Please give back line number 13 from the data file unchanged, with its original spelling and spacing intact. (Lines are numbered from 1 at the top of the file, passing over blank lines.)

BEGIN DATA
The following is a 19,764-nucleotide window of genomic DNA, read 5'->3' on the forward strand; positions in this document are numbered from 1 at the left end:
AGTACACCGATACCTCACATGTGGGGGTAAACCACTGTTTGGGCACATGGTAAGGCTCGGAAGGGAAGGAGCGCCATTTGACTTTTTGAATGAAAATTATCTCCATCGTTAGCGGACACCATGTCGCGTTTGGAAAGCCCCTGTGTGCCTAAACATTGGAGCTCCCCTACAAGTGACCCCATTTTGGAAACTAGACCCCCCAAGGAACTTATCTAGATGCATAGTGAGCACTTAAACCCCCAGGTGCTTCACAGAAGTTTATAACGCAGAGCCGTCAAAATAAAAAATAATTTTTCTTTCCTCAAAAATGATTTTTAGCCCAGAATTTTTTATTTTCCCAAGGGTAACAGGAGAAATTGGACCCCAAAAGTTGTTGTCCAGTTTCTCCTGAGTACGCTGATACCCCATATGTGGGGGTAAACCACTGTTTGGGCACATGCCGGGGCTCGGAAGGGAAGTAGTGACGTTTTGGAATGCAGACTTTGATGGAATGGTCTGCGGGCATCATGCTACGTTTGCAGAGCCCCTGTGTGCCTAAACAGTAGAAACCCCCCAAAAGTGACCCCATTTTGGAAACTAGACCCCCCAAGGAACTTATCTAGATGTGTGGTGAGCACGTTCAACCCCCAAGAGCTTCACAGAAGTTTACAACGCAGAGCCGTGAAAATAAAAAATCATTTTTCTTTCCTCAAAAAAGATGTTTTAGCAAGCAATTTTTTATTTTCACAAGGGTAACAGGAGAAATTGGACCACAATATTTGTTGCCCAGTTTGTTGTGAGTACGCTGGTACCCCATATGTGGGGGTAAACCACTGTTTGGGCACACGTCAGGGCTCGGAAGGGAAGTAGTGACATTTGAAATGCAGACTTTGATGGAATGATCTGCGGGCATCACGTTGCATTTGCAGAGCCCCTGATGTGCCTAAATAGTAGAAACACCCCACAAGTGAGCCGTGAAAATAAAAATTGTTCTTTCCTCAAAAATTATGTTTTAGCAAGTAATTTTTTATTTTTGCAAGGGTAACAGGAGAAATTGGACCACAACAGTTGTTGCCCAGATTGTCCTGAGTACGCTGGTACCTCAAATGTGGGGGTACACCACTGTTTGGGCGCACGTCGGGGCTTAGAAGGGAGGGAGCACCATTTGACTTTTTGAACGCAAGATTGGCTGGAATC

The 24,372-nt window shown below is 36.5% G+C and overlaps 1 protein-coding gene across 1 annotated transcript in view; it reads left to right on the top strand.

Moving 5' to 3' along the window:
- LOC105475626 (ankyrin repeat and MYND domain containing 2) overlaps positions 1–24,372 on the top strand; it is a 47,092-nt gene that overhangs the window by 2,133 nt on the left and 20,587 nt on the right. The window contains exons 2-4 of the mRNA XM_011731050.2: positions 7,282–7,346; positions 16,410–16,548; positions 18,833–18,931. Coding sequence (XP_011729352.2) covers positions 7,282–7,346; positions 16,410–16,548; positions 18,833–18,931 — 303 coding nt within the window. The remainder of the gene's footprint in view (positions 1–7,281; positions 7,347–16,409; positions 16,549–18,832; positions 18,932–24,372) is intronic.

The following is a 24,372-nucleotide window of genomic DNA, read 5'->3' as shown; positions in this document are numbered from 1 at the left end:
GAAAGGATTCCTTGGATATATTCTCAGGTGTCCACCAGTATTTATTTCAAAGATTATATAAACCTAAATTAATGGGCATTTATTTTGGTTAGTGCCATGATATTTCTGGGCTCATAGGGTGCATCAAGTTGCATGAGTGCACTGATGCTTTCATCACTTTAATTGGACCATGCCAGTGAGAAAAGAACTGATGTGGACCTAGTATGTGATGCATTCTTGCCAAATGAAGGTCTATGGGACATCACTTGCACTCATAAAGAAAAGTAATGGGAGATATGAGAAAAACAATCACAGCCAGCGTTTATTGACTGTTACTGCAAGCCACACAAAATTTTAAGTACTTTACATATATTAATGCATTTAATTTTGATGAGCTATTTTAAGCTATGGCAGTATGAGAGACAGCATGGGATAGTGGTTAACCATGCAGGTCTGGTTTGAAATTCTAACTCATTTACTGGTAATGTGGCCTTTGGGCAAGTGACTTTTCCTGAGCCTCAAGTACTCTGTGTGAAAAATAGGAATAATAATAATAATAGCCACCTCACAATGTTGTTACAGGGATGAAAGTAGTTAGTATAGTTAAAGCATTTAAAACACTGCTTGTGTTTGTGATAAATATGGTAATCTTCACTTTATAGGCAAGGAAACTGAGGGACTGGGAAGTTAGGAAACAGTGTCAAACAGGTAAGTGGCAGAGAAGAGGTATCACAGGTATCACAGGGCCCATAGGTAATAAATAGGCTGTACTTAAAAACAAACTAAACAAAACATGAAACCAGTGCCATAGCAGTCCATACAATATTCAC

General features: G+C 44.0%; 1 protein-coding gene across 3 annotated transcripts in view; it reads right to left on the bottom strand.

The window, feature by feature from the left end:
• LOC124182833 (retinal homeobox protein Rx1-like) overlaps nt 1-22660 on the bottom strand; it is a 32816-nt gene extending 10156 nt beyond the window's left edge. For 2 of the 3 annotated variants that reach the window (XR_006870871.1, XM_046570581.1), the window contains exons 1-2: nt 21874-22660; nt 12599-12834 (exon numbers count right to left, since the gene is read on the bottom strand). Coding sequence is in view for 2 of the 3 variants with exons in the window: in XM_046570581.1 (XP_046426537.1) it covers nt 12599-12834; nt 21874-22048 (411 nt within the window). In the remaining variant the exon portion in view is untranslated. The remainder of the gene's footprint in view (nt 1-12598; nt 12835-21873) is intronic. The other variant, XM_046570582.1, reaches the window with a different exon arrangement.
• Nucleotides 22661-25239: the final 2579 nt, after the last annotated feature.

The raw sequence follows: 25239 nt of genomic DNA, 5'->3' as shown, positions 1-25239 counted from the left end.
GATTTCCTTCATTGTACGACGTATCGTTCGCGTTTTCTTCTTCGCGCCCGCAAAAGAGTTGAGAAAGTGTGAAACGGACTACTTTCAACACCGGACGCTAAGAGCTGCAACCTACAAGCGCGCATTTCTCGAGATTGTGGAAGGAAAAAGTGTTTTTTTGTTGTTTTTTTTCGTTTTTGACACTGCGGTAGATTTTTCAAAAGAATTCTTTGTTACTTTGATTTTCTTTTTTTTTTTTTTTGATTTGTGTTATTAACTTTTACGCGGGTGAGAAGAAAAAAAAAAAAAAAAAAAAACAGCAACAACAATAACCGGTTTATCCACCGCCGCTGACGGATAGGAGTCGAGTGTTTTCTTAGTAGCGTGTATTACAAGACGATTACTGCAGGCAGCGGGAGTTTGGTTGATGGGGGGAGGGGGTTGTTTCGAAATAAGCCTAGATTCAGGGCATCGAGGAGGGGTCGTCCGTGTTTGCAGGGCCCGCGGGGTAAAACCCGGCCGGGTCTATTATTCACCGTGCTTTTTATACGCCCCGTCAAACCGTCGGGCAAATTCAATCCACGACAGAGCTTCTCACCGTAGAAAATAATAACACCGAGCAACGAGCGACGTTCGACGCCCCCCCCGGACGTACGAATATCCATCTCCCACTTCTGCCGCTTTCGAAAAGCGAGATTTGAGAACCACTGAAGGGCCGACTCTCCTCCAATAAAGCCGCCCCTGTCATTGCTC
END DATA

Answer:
GATTTCCTTCATTGTACGACGTATCGTTCGCGTTTTCTTCTTCGCGCCCGCAAAAGAGTTGAGAAAGTGTGAAACGGACTACTTTCAACACCGGACGCTAAGAGCTGCAACCTACAAGCGCGCATTTCTCGAGATTGTGGAAGGAAAAAGTGTTTTTTTGTTGTTTTTTTTCGTTTTTGACACTGCGGTAGATTTTTCAAAAGAATTCTTTGTTACTTTGATTTTCTTTTTTTTTTTTTTTGATTTGTGTTATTAACTTTTACGCGGGTGAGAAGAAAAAAAAAAAAAAAAAAAAACAGCAACAACAATAACCGGTTTATCCACCGCCGCTGACGGATAGGAGTCGAGTGTTTTCTTAGTAGCGTGTATTACAAGACGATTACTGCAGGCAGCGGGAGTTTGGTTGATGGGGGGAGGGGGTTGTTTCGAAATAAGCCTAGATTCAGGGCATCGAGGAGGGGTCGTCCGTGTTTGCAGGGCCCGCGGGGTAAAACCCGGCCGGGTCTATTATTCACCGTGCTTTTTATACGCCCCGTCAAACCGTCGGGCAAATTCAATCCACGACAGAGCTTCTCACCGTAGAAAATAATAACACCGAGCAACGAGCGACGTTCGACGCCCCCCCCGGACGTACGAATATCCATCTCCCACTTCTGCCGCTTTCGAAAAGCGAGATTTGAGAACCACTGAAGGGCCGACTCTCCTCCAATAAAGCCGCCCCTGTCATTGCTC